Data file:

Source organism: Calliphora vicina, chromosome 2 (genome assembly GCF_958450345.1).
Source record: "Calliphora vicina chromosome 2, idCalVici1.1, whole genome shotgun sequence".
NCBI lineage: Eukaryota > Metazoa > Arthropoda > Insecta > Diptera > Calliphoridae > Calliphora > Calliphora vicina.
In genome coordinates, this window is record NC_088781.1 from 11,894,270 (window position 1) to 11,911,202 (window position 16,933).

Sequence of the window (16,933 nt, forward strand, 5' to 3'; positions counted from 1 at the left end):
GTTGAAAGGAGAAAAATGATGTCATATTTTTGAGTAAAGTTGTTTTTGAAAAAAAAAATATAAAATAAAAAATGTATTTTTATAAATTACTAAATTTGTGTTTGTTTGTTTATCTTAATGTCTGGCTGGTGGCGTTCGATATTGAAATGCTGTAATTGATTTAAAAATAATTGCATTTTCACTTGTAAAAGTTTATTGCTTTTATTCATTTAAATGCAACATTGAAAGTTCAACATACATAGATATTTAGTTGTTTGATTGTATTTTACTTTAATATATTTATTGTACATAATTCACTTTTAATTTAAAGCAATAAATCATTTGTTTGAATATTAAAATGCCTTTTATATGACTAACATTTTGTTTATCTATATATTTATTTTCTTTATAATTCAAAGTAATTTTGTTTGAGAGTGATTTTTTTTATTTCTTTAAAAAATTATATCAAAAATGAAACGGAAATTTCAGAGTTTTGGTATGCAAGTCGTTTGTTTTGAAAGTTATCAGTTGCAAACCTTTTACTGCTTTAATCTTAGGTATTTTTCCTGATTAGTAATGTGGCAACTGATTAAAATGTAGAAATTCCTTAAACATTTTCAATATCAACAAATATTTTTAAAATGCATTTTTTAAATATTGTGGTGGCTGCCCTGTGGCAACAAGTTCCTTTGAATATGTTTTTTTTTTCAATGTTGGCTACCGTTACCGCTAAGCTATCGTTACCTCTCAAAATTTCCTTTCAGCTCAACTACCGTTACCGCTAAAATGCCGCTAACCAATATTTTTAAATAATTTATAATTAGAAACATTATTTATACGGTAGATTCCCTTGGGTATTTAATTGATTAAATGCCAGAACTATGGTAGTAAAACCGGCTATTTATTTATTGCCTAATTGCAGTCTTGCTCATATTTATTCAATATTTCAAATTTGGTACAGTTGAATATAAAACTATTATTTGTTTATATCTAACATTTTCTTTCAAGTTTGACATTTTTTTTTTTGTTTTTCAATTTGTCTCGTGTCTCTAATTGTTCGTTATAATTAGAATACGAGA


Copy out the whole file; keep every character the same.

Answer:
Source organism: Calliphora vicina, chromosome 2 (genome assembly GCF_958450345.1).
Source record: "Calliphora vicina chromosome 2, idCalVici1.1, whole genome shotgun sequence".
NCBI lineage: Eukaryota > Metazoa > Arthropoda > Insecta > Diptera > Calliphoridae > Calliphora > Calliphora vicina.
In genome coordinates, this window is record NC_088781.1 from 11,894,270 (window position 1) to 11,911,202 (window position 16,933).

Sequence of the window (16,933 nt, forward strand, 5' to 3'; positions counted from 1 at the left end):
GTTGAAAGGAGAAAAATGATGTCATATTTTTGAGTAAAGTTGTTTTTGAAAAAAAAAATATAAAATAAAAAATGTATTTTTATAAATTACTAAATTTGTGTTTGTTTGTTTATCTTAATGTCTGGCTGGTGGCGTTCGATATTGAAATGCTGTAATTGATTTAAAAATAATTGCATTTTCACTTGTAAAAGTTTATTGCTTTTATTCATTTAAATGCAACATTGAAAGTTCAACATACATAGATATTTAGTTGTTTGATTGTATTTTACTTTAATATATTTATTGTACATAATTCACTTTTAATTTAAAGCAATAAATCATTTGTTTGAATATTAAAATGCCTTTTATATGACTAACATTTTGTTTATCTATATATTTATTTTCTTTATAATTCAAAGTAATTTTGTTTGAGAGTGATTTTTTTTATTTCTTTAAAAAATTATATCAAAAATGAAACGGAAATTTCAGAGTTTTGGTATGCAAGTCGTTTGTTTTGAAAGTTATCAGTTGCAAACCTTTTACTGCTTTAATCTTAGGTATTTTTCCTGATTAGTAATGTGGCAACTGATTAAAATGTAGAAATTCCTTAAACATTTTCAATATCAACAAATATTTTTAAAATGCATTTTTTAAATATTGTGGTGGCTGCCCTGTGGCAACAAGTTCCTTTGAATATGTTTTTTTTTTCAATGTTGGCTACCGTTACCGCTAAGCTATCGTTACCTCTCAAAATTTCCTTTCAGCTCAACTACCGTTACCGCTAAAATGCCGCTAACCAATATTTTTAAATAATTTATAATTAGAAACATTATTTATACGGTAGATTCCCTTGGGTATTTAATTGATTAAATGCCAGAACTATGGTAGTAAAACCGGCTATTTATTTATTGCCTAATTGCAGTCTTGCTCATATTTATTCAATATTTCAAATTTGGTACAGTTGAATATAAAACTATTATTTGTTTATATCTAACATTTTCTTTCAAGTTTGACATTTTTTTTTTTGTTTTTCAATTTGTCTCGTGTCTCTAATTGTTCGTTATAATTAGAATACGAGA